A group of seven social work students at Trinity recently had a chance to practice political lobbying in Springfield, Illinois, as part of Advocacy Day, sponsored by the National Association of Social Workers.
“Lobbying is one of the many ways that social workers advocate for their clients,” said Cini Bretzlaff-Holstein, assistant professor of social work. “We have an ethical responsibility to advocate at the social policy level, as well as a biblical responsibility as Christians who are social workers.”
The students, along with professors Cini Bretzlaff-Holstein
and Dr. Mackenzi Huyser, spent the morning at the Prairie State Capital Convention Center with fellow social work students from across the state. Here, they participated in breakout sessions, panel discussions, and lectures. In these sessions, they discussed poverty, health care, the budget crisis, and lobbying techniques.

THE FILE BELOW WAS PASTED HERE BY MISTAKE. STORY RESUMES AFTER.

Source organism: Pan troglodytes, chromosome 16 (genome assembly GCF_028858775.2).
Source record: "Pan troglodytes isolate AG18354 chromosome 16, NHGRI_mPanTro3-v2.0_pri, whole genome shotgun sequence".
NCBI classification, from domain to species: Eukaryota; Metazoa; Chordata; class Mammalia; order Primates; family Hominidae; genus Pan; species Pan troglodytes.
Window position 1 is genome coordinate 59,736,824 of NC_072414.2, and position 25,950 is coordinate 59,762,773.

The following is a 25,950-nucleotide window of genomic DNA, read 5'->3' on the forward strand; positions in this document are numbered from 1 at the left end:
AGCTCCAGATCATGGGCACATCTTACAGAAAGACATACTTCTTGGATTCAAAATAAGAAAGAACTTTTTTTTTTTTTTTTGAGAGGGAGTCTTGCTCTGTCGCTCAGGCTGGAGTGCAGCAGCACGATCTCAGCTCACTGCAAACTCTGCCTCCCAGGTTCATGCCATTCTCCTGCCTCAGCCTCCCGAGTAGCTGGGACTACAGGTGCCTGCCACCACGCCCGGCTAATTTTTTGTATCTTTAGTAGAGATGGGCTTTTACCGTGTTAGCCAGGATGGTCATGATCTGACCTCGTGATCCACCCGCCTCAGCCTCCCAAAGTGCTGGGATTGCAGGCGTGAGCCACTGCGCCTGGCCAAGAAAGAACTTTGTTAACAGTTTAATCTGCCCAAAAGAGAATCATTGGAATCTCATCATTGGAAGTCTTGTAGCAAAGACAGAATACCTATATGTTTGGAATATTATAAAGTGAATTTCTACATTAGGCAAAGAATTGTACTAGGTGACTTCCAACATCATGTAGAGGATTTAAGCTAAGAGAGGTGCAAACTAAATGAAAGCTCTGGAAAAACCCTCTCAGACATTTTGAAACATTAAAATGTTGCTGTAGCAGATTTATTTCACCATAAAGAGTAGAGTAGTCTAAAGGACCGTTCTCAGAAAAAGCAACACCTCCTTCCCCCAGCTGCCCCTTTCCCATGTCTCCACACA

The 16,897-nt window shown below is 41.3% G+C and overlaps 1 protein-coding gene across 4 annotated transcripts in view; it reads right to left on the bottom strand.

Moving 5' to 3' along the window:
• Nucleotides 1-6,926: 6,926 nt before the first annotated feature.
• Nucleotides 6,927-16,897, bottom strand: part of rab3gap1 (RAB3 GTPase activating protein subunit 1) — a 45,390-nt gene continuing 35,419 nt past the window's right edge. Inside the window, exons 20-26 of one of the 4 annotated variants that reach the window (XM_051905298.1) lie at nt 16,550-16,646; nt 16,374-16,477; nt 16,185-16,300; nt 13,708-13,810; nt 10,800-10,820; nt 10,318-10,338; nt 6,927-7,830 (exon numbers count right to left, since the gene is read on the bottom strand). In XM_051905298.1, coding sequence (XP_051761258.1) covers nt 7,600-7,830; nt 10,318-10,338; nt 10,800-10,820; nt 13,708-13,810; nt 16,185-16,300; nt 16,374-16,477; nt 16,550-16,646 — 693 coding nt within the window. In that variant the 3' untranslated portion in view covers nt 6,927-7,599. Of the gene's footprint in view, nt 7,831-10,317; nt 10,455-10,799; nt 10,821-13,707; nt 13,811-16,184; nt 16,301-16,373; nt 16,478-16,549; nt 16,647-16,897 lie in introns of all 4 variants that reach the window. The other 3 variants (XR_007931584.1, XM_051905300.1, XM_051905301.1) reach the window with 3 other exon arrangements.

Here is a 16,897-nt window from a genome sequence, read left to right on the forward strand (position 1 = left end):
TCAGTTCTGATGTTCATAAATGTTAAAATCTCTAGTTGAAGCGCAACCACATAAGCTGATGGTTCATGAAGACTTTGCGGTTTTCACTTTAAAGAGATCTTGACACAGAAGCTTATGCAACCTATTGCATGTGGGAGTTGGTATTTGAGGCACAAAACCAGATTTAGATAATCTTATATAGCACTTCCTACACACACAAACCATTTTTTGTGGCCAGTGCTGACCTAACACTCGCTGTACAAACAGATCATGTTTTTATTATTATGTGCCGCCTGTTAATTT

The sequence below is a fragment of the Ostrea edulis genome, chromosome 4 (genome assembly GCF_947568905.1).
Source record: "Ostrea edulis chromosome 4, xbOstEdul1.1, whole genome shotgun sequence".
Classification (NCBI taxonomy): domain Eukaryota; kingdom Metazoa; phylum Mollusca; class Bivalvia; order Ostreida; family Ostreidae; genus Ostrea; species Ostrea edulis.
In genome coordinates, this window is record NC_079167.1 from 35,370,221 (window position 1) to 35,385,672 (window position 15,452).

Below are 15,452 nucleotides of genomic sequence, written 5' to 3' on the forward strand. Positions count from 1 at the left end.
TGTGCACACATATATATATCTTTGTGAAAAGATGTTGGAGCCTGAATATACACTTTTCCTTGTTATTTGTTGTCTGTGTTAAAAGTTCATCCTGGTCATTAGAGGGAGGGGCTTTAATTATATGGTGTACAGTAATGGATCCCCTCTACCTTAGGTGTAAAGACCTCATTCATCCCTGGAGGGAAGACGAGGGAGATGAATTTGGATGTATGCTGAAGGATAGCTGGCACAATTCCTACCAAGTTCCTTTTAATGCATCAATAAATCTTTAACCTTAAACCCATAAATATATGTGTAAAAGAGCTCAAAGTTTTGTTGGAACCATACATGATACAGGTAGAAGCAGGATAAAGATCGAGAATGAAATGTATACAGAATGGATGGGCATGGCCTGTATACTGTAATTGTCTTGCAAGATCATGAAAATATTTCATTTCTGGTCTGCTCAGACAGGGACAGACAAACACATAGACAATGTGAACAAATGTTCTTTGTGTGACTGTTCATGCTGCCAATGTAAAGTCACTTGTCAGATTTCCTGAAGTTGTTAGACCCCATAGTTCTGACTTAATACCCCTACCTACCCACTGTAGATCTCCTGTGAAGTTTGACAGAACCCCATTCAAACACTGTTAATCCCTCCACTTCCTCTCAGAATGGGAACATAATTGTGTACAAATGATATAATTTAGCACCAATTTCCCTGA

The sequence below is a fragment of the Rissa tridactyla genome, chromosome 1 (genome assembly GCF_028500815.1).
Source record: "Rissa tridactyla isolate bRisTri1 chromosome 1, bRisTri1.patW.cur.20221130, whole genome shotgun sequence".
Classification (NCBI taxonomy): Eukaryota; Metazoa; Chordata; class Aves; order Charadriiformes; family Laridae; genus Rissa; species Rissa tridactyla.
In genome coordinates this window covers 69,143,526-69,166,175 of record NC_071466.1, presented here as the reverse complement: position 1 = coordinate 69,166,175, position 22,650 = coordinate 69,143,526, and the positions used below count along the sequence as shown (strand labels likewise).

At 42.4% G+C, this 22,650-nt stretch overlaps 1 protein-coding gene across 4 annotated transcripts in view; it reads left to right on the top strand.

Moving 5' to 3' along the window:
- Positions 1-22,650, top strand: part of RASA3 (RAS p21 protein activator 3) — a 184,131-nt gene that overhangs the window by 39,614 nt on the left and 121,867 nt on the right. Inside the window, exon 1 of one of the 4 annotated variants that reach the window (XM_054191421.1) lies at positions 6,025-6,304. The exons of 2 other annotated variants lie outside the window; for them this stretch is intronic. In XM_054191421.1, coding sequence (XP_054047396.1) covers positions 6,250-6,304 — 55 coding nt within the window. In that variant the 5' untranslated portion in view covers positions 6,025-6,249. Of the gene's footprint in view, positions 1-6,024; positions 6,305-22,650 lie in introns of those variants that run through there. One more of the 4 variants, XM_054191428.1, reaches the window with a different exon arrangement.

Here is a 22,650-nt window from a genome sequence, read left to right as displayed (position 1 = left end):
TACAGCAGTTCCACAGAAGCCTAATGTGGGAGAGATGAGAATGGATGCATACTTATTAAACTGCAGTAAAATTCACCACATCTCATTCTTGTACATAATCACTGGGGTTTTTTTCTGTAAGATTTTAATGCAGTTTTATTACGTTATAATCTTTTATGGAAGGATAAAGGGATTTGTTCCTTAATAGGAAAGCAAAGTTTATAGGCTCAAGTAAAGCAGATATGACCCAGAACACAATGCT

Next, Trinity’s group went to the capitol building and practiced some of what they had learned by lobbying for a bill that would prohibit the sale and serving of all food in Illinois schools containing trans-fats.
“Prohibiting trans-fat in schools is just one step closer to addressing the health epidemic of children today,” said Bretzlaff-Holstein. “We wanted students to learn how to talk with their legislators about an issue that matters to them.”
The students spoke with State Representatives LaShawn Ford, who introduced the bill, and Monique Davis, a co-sponsor for the bill. The representatives explained the next steps needed to pass the bill.
Kirsten Harms ’14 of Tinley Park, Illinois, learned the importance of using the democratic system to make a change.
“We should not be afraid to approach our representatives and ask them questions,” said Harms. “Not only should we know our rights, but we should use them to better the world we live in.”